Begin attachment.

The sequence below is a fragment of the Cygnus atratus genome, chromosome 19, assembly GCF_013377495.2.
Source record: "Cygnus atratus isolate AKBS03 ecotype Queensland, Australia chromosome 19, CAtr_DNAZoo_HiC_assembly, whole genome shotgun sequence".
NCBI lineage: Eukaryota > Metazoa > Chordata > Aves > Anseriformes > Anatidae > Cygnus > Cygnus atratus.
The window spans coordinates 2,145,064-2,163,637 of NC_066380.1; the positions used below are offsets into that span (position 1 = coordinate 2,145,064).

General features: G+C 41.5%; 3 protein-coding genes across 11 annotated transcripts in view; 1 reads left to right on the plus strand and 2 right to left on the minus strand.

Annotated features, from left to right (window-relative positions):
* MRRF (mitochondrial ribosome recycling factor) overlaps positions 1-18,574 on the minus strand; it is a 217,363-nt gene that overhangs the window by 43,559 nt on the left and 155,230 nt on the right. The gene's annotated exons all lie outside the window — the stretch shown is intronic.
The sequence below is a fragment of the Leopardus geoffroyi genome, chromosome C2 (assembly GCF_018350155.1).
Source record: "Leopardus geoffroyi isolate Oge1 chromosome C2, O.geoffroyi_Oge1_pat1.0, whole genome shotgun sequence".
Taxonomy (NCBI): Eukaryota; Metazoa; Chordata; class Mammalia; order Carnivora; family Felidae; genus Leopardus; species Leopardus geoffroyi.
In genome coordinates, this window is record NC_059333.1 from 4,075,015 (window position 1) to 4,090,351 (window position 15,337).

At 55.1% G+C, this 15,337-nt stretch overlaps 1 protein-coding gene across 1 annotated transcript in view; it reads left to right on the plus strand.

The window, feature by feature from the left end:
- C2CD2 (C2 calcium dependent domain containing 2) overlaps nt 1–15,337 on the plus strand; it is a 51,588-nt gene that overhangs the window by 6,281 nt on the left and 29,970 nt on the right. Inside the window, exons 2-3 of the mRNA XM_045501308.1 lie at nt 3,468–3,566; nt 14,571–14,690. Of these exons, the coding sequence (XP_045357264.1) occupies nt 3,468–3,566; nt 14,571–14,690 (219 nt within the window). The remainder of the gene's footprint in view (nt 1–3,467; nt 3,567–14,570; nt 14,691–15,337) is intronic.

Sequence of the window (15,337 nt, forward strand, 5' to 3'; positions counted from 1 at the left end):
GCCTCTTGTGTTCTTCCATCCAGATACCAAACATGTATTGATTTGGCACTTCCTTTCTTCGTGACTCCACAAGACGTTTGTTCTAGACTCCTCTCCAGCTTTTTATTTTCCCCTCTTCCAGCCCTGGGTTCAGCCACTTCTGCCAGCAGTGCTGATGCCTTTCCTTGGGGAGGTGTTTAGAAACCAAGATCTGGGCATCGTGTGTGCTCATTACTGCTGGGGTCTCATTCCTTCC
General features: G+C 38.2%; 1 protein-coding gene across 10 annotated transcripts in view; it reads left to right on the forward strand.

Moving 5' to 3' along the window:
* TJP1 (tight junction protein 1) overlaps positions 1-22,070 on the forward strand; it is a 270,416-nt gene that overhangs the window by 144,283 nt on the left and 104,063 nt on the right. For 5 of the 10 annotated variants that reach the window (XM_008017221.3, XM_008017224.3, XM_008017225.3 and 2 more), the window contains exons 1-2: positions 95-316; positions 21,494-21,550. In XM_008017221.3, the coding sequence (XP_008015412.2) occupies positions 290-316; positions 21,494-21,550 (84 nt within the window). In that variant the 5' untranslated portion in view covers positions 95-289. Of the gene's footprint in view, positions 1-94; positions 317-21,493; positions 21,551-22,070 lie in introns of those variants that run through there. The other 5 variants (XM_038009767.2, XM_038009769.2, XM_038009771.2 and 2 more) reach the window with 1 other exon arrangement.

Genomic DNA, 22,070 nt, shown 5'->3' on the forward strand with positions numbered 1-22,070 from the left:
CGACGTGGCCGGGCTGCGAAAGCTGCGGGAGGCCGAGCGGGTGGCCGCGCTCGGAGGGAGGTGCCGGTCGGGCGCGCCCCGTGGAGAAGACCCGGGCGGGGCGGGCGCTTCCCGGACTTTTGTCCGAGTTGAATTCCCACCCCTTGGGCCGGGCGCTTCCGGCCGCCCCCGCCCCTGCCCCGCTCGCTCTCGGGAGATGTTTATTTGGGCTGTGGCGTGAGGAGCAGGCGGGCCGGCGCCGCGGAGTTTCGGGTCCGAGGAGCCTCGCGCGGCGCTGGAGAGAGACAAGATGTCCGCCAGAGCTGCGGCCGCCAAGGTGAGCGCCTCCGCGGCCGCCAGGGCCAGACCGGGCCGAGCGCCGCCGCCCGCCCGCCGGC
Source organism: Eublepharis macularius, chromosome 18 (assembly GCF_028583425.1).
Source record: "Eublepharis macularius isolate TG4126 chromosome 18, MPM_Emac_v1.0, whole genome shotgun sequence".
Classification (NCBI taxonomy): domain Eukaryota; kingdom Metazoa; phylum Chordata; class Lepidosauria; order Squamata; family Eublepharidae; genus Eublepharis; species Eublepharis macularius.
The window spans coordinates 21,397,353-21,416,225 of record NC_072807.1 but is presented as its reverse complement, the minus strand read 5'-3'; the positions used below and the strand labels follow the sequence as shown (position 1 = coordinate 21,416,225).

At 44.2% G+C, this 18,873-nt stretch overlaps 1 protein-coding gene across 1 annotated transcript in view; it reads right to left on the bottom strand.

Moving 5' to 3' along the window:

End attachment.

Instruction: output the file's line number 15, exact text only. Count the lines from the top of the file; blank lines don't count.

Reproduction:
Sequence of the window (15,337 nt, forward strand, 5' to 3'; positions counted from 1 at the left end):